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  13. Giggle! One of your more inspired posts, Carol. I grinned like a fool when I hit the second photo, and am still grinning. I'm with you on the pansies, even though they give me grief because the slugs seem to find them delish. I plant them anyway.

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  14. I couldn't imagine my fall or spring garden without these happy little flowers. They have been blooming for months now in my red washtub. :)

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  15. You know what Carol? I think I'll go out tomorrow and buy some pansies! I've been hearing this persisent little voice in my head since I popped in to see you.....
    Seriously though, I was hoping to get some for church from my favorite nursery, where I'm now helping out a couple of days a week, but they're not quite ready yet. As soon as they are though, I'll bring some home!
    Pansies...now there's an idea! :)
    yours are delightful!

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  16. Here in Seattle, pansy season is really all year long. Love em, they are cheery, old fashioned and dependable. Today it only reached 53 degrees at my house, so we have lots of pansy weather to go.

    Thanks for giving them the respect they deserve. ~ Melinda

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  17. Oh yes, pansies are a staple of the deer salad bar -- almost like leaf lettuce, in fact! Last winter they literally mowed down several flats. I will love enjoying all the pansies that you won't forget in your Spring garden!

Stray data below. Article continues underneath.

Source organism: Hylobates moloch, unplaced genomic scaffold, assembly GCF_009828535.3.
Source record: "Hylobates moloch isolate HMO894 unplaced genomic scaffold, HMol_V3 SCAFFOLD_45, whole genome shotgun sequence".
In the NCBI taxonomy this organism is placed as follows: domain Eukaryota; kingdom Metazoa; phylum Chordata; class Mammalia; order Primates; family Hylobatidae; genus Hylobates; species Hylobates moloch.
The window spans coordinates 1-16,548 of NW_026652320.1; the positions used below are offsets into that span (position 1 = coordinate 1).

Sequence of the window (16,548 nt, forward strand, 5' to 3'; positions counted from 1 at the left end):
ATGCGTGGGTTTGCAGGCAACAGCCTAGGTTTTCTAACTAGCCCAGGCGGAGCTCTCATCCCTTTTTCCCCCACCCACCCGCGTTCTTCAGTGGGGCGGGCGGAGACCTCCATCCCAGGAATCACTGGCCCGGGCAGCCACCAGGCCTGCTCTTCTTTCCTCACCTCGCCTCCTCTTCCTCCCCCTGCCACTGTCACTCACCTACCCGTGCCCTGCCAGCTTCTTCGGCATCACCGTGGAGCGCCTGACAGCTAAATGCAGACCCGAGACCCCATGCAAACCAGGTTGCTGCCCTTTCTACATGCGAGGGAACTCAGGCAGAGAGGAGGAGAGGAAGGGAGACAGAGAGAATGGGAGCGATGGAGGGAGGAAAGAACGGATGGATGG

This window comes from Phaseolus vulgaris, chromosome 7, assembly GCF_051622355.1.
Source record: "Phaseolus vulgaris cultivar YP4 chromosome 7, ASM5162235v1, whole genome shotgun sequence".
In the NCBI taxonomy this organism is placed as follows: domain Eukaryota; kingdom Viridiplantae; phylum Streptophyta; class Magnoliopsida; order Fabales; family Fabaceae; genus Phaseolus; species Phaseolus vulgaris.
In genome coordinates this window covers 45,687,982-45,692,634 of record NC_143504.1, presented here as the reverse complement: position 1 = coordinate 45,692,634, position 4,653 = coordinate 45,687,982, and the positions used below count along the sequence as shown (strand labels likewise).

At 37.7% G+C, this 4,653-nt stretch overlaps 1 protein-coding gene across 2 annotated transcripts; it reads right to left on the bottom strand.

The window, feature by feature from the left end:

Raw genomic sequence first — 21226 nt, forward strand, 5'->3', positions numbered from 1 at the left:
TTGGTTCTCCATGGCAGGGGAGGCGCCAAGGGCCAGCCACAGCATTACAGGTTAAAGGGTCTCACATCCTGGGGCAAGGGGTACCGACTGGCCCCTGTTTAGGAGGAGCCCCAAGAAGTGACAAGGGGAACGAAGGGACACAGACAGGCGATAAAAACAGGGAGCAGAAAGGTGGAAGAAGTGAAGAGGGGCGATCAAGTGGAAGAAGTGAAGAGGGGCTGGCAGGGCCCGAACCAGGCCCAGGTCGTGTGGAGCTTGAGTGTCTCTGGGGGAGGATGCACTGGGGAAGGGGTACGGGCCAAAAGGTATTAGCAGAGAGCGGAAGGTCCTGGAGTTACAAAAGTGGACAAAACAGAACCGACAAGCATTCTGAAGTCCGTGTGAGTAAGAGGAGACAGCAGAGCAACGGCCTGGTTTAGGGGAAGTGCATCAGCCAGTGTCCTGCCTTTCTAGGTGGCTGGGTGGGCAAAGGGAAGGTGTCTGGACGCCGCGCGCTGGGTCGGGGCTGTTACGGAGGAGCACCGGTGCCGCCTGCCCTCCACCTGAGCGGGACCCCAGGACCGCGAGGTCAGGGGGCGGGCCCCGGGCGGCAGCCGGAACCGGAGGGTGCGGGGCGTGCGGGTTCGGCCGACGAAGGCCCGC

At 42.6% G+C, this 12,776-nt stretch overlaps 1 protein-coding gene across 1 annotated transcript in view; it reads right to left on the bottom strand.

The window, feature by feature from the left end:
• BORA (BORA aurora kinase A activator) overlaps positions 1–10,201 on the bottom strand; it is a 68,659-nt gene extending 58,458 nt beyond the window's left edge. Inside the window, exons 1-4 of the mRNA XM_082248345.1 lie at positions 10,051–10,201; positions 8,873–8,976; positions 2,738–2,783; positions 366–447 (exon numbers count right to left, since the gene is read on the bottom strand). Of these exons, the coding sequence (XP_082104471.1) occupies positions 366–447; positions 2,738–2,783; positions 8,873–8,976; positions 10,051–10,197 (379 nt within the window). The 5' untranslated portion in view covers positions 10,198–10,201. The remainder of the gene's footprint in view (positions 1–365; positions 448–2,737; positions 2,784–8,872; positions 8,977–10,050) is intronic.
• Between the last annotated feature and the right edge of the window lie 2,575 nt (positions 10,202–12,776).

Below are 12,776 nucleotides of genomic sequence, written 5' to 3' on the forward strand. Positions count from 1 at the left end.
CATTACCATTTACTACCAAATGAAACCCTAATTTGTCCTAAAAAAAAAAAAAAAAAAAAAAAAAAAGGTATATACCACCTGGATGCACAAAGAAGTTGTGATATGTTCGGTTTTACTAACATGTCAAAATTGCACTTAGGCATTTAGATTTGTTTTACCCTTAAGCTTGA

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  18. Skip planting Pansies......are you nuts? I plant them in November and have a beautiful show until the weather is too hot for them. Some even reseed for the next year.

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  19. Carol, Thanks for reminding me...and reminding me...and reminding me. I think I'll go out this afternoon and buy some pansies. I finally have a week at home and time to work in the garden, and what is it doing?--Raining, of course! The ground is a swamp, but at least I could plant some pansies in containers to satisfy my gardening itch.

    I'm hoping I can take some photos for GBBD tomorrow without getting stuck in the mud:)

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  20. Hello... just found this site whilst surfing to get fact on buying a new refrigerator - go figure!
    Anyway, I am a helpless gardener in Northern Ontario - about three years ago I bought some white pansies - I mistakenly put them in the hottest spot of the "garden" in a pot sitting on crushed gravel over our septic tank system.
    They flowered all summer, reseeded and are growing all over between the stones (sand underneath). I hardly ever water and they are just indistructable, suriviving our frigid winters too.
    Hurrah for the Pansy!!
    Leslie2

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  21. Ha ha ha! Great post! Your blog is such a delight to read.
    No one can call me dense. I get the point, I'll be gettin' me some pansies!

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  22. not sure I got the message [great big grin]! Lovely post about one of my favourites: pansy faces.